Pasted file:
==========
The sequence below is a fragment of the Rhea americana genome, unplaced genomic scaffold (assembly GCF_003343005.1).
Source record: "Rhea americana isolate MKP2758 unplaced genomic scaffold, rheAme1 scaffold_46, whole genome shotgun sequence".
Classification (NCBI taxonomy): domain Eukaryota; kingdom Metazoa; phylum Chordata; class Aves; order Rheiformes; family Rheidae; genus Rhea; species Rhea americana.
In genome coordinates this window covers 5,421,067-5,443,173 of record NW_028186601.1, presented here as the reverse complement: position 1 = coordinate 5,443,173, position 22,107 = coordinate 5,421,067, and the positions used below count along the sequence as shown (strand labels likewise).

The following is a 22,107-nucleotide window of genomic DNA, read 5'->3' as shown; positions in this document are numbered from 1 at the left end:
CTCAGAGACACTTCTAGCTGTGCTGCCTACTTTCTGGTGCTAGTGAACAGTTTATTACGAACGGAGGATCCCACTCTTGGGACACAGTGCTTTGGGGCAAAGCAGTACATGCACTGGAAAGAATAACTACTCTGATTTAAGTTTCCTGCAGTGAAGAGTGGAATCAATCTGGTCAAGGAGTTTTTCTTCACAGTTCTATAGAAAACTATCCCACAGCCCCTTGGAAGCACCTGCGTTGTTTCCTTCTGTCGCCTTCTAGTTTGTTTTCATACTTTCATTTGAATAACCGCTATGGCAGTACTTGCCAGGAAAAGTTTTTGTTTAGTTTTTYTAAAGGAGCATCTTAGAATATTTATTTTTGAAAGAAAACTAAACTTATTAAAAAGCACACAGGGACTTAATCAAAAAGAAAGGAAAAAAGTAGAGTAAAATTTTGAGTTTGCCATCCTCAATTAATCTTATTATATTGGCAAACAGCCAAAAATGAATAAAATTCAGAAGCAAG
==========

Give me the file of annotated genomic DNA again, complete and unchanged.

The sequence below is a fragment of the Rhea americana genome, unplaced genomic scaffold (assembly GCF_003343005.1).
Source record: "Rhea americana isolate MKP2758 unplaced genomic scaffold, rheAme1 scaffold_46, whole genome shotgun sequence".
Classification (NCBI taxonomy): domain Eukaryota; kingdom Metazoa; phylum Chordata; class Aves; order Rheiformes; family Rheidae; genus Rhea; species Rhea americana.
In genome coordinates this window covers 5,421,067-5,443,173 of record NW_028186601.1, presented here as the reverse complement: position 1 = coordinate 5,443,173, position 22,107 = coordinate 5,421,067, and the positions used below count along the sequence as shown (strand labels likewise).

The following is a 22,107-nucleotide window of genomic DNA, read 5'->3' as shown; positions in this document are numbered from 1 at the left end:
CTCAGAGACACTTCTAGCTGTGCTGCCTACTTTCTGGTGCTAGTGAACAGTTTATTACGAACGGAGGATCCCACTCTTGGGACACAGTGCTTTGGGGCAAAGCAGTACATGCACTGGAAAGAATAACTACTCTGATTTAAGTTTCCTGCAGTGAAGAGTGGAATCAATCTGGTCAAGGAGTTTTTCTTCACAGTTCTATAGAAAACTATCCCACAGCCCCTTGGAAGCACCTGCGTTGTTTCCTTCTGTCGCCTTCTAGTTTGTTTTCATACTTTCATTTGAATAACCGCTATGGCAGTACTTGCCAGGAAAAGTTTTTGTTTAGTTTTTYTAAAGGAGCATCTTAGAATATTTATTTTTGAAAGAAAACTAAACTTATTAAAAAGCACACAGGGACTTAATCAAAAAGAAAGGAAAAAAGTAGAGTAAAATTTTGAGTTTGCCATCCTCAATTAATCTTATTATATTGGCAAACAGCCAAAAATGAATAAAATTCAGAAGCAAG